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May 18, 2013

Echoes of the Old West can still be found daily in Kansas

Despite what Texas claims, Kansas is still the Old West.

Despite what Texas claims, Kansas is still the Old West.

The state has given the Old West everything iconic that westerners hold dear.

The boot.

The hat.

The Marlboro Man, Matt Dillon, Wyatt Earp, Bat Masterson, Buffalo Bill, Billy the Kid.


Martina McBride.

Texans may do all that bragging. But remember, folks, the Old West began here.

Even now, nearly 150 years after vast herds of cattle were driven up the Chisholm Trail to the cowtowns of Kansas, glimpses of the Old West are played out in portions of Kansas every day.

It is still possible to ride horse-drawn wagons, go on cattle drives, saddle up for trail rides or watch as cattle are bought and sold.

The Moore Ranch near Bucklin bills itself as a working ranch where people can work cattle, ride horses and do all the other chores often seen on a ranch.

Guests are assigned cabins and can stay a few days or weeks. Daily chores include checking cattle on horseback, moving cattle, fixing fences or monitoring the range. Daily experiences can range in cost from $130 to $175 a person.

A cattle drive experience costs anywhere from $525 for a two-day drive to $825 for a three-day drive. For more information, call 620-826-3649.

•  The Prairie Rose Chuckwagon Supper has become a go-to place for those wanting to experience the country way of life in just an evening’s time. Included with the dinner is music by the Prairie Rose Rangers and wagon rides.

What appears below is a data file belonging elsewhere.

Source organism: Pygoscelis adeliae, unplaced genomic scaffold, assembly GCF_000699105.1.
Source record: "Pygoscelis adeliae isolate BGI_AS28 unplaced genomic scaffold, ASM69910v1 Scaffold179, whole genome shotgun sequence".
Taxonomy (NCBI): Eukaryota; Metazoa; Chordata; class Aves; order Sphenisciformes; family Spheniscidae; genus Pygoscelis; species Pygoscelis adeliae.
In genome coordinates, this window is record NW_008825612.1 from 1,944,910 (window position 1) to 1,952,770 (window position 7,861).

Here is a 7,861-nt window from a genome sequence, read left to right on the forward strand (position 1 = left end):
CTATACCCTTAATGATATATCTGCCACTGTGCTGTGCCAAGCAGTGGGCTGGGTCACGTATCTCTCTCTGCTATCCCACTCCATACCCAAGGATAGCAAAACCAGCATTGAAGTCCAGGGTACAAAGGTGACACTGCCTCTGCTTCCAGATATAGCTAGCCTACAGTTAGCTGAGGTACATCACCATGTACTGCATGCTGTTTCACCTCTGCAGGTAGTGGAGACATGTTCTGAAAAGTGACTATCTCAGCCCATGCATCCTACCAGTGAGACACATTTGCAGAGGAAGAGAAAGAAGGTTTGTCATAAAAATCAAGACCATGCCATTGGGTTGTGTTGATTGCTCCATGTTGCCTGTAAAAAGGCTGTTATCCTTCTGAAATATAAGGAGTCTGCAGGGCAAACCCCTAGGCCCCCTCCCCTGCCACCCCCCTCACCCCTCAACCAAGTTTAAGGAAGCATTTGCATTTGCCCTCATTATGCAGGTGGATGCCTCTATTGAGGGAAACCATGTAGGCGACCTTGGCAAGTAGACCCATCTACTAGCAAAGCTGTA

Cost is $30 for the all-you-can eat meal; children ages 6-12 are $10.

For more information, call 316-778-2121.

•  The Flying W Ranch near Cedar Point in the Flint Hills, owned by Josh and Gwen Hoy, has scheduled cattle drives throughout the summer. Cost is $200 a person and includes meals, trained ranch horses and stories by Jim Joy, Josh’s father, who is director of the Center for Great Plains Studies at Emporia State University and is an Old West historian and folklorist.

For more information, call 620-274-4357.

•  The Winter Livestock in Dodge City, America’s largest independent cattle auction company and one of the nation’s oldest cattle auctions, is one of the best ways to catch glimpses of working cattlemen and women. The auction typically sells about 4,500 head of cattle a month.

Go to the Winter Livestock sale barn in Dodge on any given Wednesday, and it smells of cattle and peanuts. Hundreds of peanut shells line the floor – buyers eat the nuts while making bids.

The sale barn hasn’t changed much in the 75 years it has been in operation. Blue-jeaned cowboys and cowgirls in hats and worn boots caked with manure sprawl on wood seats throughout the show barn, watching intently as cattle are shoved through in groups and singly.

•  Old Cowtown Museum, 1865 W. Museum Blvd., a living-history museum portraying life in the 1870s, is open Tuesday through Sunday. The “Age of the Gunfighter,” a daylong event featuring re-enactments and gunfights, is Aug. 31. Admission is $7.50 for adults. For information, call 316-350-3323.
•  Pretty Prairie Rodeo, 202 N. Elm St., Pretty Prairie, Kansas’ largest night rodeo, July 17-20. Tickets go on sale June 29. Before then, call 620-459-6392 for more information. After that date, call 800-638-2702 for tickets and information.
•  National Day of the Cowboy, celebrate 10 a.m. to 8 p.m. July 27, at Old Abilene Town, 100 SE Fifth, Abilene. Donations accepted. For more information, call 785-479-0952.
•  Boot Hill Museum and Front Street, 500 W. Wyatt Earp Blvd., Dodge City. Open daily. Hours: 9 a.m. to 5 p.m. Monday through Saturday; 1 to 5 p.m. Sunday. Cost of tickets varies on experiences. $10 for adult general admission, $8 for children. Admission includes a self-guided tour and an introductory video. If visitors want to include dinner, it is $35 for adult country-style dinners; $12 for children. In addition, the adult ticket for the Long Branch Variety Show is $10; $8 for children. For more information, call 620-227-8188.

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